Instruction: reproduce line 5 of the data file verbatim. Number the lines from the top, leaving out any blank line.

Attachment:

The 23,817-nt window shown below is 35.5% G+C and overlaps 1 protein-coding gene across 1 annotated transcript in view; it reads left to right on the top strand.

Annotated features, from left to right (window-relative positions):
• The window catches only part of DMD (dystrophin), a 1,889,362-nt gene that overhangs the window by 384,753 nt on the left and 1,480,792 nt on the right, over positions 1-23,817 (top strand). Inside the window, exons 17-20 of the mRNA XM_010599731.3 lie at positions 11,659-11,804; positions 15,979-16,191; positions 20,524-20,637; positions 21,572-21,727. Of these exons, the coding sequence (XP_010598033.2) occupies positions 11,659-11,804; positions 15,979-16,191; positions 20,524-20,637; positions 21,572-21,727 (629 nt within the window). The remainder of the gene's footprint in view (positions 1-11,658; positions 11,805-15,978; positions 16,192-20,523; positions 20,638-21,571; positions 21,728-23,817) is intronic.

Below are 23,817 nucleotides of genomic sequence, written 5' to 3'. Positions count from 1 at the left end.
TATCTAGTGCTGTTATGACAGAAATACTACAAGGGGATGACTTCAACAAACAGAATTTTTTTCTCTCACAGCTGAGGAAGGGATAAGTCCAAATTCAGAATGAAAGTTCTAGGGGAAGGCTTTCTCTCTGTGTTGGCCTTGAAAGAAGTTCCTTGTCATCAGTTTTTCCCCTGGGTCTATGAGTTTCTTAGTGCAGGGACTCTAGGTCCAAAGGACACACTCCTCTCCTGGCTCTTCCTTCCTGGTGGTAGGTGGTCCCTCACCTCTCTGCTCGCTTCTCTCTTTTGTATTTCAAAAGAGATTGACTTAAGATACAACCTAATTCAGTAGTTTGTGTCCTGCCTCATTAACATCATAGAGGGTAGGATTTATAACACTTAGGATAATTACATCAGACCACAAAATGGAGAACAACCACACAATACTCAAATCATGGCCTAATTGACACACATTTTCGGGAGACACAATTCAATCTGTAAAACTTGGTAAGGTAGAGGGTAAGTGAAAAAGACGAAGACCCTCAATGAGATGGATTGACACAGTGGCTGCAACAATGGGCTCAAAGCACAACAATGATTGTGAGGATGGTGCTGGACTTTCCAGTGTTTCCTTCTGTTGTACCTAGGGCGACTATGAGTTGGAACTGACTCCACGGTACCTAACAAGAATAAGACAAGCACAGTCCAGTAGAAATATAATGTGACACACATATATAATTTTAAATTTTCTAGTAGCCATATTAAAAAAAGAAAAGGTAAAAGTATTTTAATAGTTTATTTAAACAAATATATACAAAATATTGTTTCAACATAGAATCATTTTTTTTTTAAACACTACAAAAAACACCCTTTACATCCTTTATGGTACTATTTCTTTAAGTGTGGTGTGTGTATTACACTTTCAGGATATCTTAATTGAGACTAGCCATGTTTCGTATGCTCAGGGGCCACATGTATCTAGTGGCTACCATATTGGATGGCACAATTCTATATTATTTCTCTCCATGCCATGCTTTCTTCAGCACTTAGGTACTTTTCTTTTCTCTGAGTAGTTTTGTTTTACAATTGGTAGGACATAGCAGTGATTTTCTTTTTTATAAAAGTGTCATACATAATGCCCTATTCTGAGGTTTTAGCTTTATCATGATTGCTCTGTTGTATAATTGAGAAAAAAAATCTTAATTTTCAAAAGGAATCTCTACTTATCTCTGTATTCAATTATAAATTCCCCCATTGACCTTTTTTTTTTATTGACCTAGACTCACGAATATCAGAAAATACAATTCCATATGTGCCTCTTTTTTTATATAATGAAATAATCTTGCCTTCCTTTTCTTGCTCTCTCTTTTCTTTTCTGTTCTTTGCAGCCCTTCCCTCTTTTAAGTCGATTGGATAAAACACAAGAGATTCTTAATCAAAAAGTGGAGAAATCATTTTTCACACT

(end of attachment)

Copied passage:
TATCTAGTGCTGTTATGACAGAAATACTACAAGGGGATGACTTCAACAAACAGAATTTTTTTCTCTCACAGCTGAGGAAGGGATAAGTCCAAATTCAGAATGAAAGTTCTAGGGGAAGGCTTTCTCTCTGTGTTGGCCTTGAAAGAAGTTCCTTGTCATCAGTTTTTCCCCTGGGTCTATGAGTTTCTTAGTGCAGGGACTCTAGGTCCAAAGGACACACTCCTCTCCTGGCTCTTCCTTCCTGGTGGTAGGTGGTCCCTCACCTCTCTGCTCGCTTCTCTCTTTTGTATTTCAAAAGAGATTGACTTAAGATACAACCTAATTCAGTAGTTTGTGTCCTGCCTCATTAACATCATAGAGGGTAGGATTTATAACACTTAGGATAATTACATCAGACCACAAAATGGAGAACAACCACACAATACTCAAATCATGGCCTAATTGACACACATTTTCGGGAGACACAATTCAATCTGTAAAACTTGGTAAGGTAGAGGGTAAGTGAAAAAGACGAAGACCCTCAATGAGATGGATTGACACAGTGGCTGCAACAATGGGCTCAAAGCACAACAATGATTGTGAGGATGGTGCTGGACTTTCCAGTGTTTCCTTCTGTTGTACCTAGGGCGACTATGAGTTGGAACTGACTCCACGGTACCTAACAAGAATAAGACAAGCACAGTCCAGTAGAAATATAATGTGACACACATATATAATTTTAAATTTTCTAGTAGCCATATTAAAAAAAGAAAAGGTAAAAGTATTTTAATAGTTTATTTAAACAAATATATACAAAATATTGTTTCAACATAGAATCATTTTTTTTTTAAACACTACAAAAAACACCCTTTACATCCTTTATGGTACTATTTCTTTAAGTGTGGTGTGTGTATTACACTTTCAGGATATCTTAATTGAGACTAGCCATGTTTCGTATGCTCAGGGGCCACATGTATCTAGTGGCTACCATATTGGATGGCACAATTCTATATTATTTCTCTCCATGCCATGCTTTCTTCAGCACTTAGGTACTTTTCTTTTCTCTGAGTAGTTTTGTTTTACAATTGGTAGGACATAGCAGTGATTTTCTTTTTTATAAAAGTGTCATACATAATGCCCTATTCTGAGGTTTTAGCTTTATCATGATTGCTCTGTTGTATAATTGAGAAAAAAAATCTTAATTTTCAAAAGGAATCTCTACTTATCTCTGTATTCAATTATAAATTCCCCCATTGACCTTTTTTTTTTATTGACCTAGACTCACGAATATCAGAAAATACAATTCCATATGTGCCTCTTTTTTTATATAATGAAATAATCTTGCCTTCCTTTTCTTGCTCTCTCTTTTCTTTTCTGTTCTTTGCAGCCCTTCCCTCTTTTAAGTCGATTGGATAAAACACAAGAGATTCTTAATCAAAAAGTGGAGAAATCATTTTTCACACT